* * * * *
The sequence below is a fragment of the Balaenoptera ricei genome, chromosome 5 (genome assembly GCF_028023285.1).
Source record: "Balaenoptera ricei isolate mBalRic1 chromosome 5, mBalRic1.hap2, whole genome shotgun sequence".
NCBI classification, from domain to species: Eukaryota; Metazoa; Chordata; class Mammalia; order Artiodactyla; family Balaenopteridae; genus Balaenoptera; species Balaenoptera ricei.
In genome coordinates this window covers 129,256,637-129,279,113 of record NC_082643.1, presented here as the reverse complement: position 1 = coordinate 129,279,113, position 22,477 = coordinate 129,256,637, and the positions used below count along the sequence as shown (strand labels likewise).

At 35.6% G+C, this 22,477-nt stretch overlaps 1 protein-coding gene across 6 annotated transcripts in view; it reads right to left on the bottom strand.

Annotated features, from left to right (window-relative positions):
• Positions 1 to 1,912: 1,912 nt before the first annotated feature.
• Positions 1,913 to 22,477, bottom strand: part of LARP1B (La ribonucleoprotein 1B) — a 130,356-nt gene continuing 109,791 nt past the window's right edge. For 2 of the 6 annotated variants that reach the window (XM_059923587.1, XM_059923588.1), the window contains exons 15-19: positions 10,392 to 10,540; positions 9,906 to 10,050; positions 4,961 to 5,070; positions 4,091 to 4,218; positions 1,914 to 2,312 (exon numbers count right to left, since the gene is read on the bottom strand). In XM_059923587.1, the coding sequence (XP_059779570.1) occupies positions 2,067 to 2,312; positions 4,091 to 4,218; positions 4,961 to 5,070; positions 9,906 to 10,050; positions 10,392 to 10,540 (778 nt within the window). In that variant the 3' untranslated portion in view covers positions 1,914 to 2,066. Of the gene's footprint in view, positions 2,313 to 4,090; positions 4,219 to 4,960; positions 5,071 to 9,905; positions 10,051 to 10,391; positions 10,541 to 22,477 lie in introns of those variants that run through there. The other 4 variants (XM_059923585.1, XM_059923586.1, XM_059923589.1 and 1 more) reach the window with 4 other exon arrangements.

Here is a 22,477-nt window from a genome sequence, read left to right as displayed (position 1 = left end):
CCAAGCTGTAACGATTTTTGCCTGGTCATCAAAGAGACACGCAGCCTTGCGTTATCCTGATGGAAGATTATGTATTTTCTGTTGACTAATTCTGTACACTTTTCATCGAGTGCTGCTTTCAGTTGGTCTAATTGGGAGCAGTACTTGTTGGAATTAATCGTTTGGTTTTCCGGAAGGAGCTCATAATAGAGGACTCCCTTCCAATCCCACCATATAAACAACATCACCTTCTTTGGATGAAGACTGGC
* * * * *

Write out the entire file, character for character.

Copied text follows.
The sequence below is a fragment of the Balaenoptera ricei genome, chromosome 5 (genome assembly GCF_028023285.1).
Source record: "Balaenoptera ricei isolate mBalRic1 chromosome 5, mBalRic1.hap2, whole genome shotgun sequence".
NCBI classification, from domain to species: Eukaryota; Metazoa; Chordata; class Mammalia; order Artiodactyla; family Balaenopteridae; genus Balaenoptera; species Balaenoptera ricei.
In genome coordinates this window covers 129,256,637-129,279,113 of record NC_082643.1, presented here as the reverse complement: position 1 = coordinate 129,279,113, position 22,477 = coordinate 129,256,637, and the positions used below count along the sequence as shown (strand labels likewise).

At 35.6% G+C, this 22,477-nt stretch overlaps 1 protein-coding gene across 6 annotated transcripts in view; it reads right to left on the bottom strand.

Annotated features, from left to right (window-relative positions):
• Positions 1 to 1,912: 1,912 nt before the first annotated feature.
• Positions 1,913 to 22,477, bottom strand: part of LARP1B (La ribonucleoprotein 1B) — a 130,356-nt gene continuing 109,791 nt past the window's right edge. For 2 of the 6 annotated variants that reach the window (XM_059923587.1, XM_059923588.1), the window contains exons 15-19: positions 10,392 to 10,540; positions 9,906 to 10,050; positions 4,961 to 5,070; positions 4,091 to 4,218; positions 1,914 to 2,312 (exon numbers count right to left, since the gene is read on the bottom strand). In XM_059923587.1, the coding sequence (XP_059779570.1) occupies positions 2,067 to 2,312; positions 4,091 to 4,218; positions 4,961 to 5,070; positions 9,906 to 10,050; positions 10,392 to 10,540 (778 nt within the window). In that variant the 3' untranslated portion in view covers positions 1,914 to 2,066. Of the gene's footprint in view, positions 2,313 to 4,090; positions 4,219 to 4,960; positions 5,071 to 9,905; positions 10,051 to 10,391; positions 10,541 to 22,477 lie in introns of those variants that run through there. The other 4 variants (XM_059923585.1, XM_059923586.1, XM_059923589.1 and 1 more) reach the window with 4 other exon arrangements.

Here is a 22,477-nt window from a genome sequence, read left to right as displayed (position 1 = left end):
CCAAGCTGTAACGATTTTTGCCTGGTCATCAAAGAGACACGCAGCCTTGCGTTATCCTGATGGAAGATTATGTATTTTCTGTTGACTAATTCTGTACACTTTTCATCGAGTGCTGCTTTCAGTTGGTCTAATTGGGAGCAGTACTTGTTGGAATTAATCGTTTGGTTTTCCGGAAGGAGCTCATAATAGAGGACTCCCTTCCAATCCCACCATATAAACAACATCACCTTCTTTGGATGAAGACTGGC